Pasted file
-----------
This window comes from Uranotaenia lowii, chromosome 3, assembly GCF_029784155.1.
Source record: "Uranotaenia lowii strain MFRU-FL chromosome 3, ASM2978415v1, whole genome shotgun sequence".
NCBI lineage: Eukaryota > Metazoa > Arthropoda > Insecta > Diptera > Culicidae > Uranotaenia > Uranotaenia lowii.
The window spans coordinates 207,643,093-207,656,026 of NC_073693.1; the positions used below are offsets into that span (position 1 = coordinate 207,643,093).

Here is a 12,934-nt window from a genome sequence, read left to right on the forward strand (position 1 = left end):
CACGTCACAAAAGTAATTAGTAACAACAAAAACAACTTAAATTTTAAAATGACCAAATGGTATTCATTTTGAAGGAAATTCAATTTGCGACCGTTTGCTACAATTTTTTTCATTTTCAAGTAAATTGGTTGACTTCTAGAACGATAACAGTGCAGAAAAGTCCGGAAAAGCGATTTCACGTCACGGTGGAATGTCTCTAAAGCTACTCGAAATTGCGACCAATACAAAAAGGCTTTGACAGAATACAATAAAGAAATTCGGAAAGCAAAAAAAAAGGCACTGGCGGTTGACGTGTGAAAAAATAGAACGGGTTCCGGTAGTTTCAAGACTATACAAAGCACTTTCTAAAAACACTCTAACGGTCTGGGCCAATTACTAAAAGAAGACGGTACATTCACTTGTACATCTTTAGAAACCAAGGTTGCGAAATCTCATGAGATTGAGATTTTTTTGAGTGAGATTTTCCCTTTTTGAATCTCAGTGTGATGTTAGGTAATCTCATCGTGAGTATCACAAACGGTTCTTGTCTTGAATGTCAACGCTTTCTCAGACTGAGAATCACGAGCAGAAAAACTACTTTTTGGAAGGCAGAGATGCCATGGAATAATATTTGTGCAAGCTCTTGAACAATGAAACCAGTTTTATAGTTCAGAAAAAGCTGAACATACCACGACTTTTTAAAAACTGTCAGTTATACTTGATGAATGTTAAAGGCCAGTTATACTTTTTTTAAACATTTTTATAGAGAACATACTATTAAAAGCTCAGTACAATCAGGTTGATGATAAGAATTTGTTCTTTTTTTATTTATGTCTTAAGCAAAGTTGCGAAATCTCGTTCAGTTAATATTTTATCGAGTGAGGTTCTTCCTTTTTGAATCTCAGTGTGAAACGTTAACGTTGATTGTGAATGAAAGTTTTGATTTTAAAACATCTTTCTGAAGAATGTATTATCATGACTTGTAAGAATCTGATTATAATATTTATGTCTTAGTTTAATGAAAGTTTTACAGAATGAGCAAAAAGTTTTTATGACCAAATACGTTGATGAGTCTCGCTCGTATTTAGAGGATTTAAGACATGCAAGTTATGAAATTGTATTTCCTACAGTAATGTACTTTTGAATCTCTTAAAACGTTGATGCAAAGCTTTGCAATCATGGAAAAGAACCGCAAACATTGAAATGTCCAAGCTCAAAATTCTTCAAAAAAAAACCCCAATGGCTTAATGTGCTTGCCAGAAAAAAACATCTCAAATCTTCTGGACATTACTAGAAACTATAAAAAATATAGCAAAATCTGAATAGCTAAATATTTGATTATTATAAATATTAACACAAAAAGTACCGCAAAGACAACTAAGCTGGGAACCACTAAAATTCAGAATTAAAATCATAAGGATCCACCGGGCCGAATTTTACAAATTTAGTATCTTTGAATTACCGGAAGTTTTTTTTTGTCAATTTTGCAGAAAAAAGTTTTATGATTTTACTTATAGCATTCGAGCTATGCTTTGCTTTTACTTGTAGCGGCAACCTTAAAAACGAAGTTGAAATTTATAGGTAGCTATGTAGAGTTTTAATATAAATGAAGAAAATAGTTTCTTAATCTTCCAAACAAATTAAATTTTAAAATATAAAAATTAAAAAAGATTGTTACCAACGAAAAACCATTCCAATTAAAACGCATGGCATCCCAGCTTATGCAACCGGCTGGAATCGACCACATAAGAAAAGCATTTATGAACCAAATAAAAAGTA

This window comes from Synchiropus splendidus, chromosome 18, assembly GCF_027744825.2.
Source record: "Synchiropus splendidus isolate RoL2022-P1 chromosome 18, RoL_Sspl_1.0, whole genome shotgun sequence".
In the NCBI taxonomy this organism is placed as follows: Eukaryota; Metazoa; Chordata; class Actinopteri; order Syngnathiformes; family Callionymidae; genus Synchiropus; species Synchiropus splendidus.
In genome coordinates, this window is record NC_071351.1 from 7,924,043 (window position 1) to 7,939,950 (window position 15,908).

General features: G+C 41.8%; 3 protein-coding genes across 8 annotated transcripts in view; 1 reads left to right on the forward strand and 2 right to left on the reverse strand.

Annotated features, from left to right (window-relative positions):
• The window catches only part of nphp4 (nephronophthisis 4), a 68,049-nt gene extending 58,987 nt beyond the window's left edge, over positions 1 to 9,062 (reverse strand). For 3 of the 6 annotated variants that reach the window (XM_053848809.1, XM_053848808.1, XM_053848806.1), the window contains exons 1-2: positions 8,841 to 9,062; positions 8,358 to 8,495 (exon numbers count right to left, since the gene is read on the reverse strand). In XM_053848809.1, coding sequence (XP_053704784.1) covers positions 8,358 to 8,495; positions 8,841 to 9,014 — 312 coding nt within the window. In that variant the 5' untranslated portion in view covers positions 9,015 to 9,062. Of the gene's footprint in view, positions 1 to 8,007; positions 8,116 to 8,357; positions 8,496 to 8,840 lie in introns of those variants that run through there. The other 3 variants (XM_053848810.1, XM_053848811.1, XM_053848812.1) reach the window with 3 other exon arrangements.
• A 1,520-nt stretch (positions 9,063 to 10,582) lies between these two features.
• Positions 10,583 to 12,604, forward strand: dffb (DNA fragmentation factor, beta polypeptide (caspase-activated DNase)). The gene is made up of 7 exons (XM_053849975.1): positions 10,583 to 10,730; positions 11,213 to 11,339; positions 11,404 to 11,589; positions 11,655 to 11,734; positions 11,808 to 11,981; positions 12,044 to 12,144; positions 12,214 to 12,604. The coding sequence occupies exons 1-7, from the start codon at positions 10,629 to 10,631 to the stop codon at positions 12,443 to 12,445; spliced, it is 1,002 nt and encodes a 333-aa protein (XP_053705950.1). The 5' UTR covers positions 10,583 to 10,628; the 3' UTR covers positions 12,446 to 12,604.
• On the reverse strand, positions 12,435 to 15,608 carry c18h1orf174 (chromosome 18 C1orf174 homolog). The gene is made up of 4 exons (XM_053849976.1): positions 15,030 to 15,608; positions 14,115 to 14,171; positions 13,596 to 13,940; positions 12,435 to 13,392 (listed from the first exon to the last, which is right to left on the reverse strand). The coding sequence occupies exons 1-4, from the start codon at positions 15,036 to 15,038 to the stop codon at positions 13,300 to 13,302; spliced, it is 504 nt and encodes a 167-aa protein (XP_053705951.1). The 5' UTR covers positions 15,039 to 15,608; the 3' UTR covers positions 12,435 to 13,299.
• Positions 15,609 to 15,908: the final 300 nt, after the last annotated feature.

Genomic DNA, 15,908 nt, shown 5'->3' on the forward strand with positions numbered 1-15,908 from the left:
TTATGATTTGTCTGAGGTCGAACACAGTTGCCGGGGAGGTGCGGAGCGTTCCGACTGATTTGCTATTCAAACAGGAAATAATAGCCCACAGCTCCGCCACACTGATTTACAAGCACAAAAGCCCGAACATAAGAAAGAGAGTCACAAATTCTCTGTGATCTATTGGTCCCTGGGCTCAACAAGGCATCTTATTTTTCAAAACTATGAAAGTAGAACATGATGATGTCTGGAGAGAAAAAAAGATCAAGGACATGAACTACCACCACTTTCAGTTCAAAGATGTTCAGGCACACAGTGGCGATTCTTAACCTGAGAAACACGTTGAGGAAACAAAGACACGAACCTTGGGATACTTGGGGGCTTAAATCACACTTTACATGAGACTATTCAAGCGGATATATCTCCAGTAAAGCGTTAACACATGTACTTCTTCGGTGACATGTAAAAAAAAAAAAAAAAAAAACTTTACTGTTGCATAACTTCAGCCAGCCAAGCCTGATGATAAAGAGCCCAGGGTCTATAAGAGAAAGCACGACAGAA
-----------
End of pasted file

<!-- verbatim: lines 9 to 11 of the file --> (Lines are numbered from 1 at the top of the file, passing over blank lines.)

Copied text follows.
In the NCBI taxonomy this organism is placed as follows: Eukaryota; Metazoa; Chordata; class Actinopteri; order Syngnathiformes; family Callionymidae; genus Synchiropus; species Synchiropus splendidus.
In genome coordinates, this window is record NC_071351.1 from 7,924,043 (window position 1) to 7,939,950 (window position 15,908).

General features: G+C 41.8%; 3 protein-coding genes across 8 annotated transcripts in view; 1 reads left to right on the forward strand and 2 right to left on the reverse strand.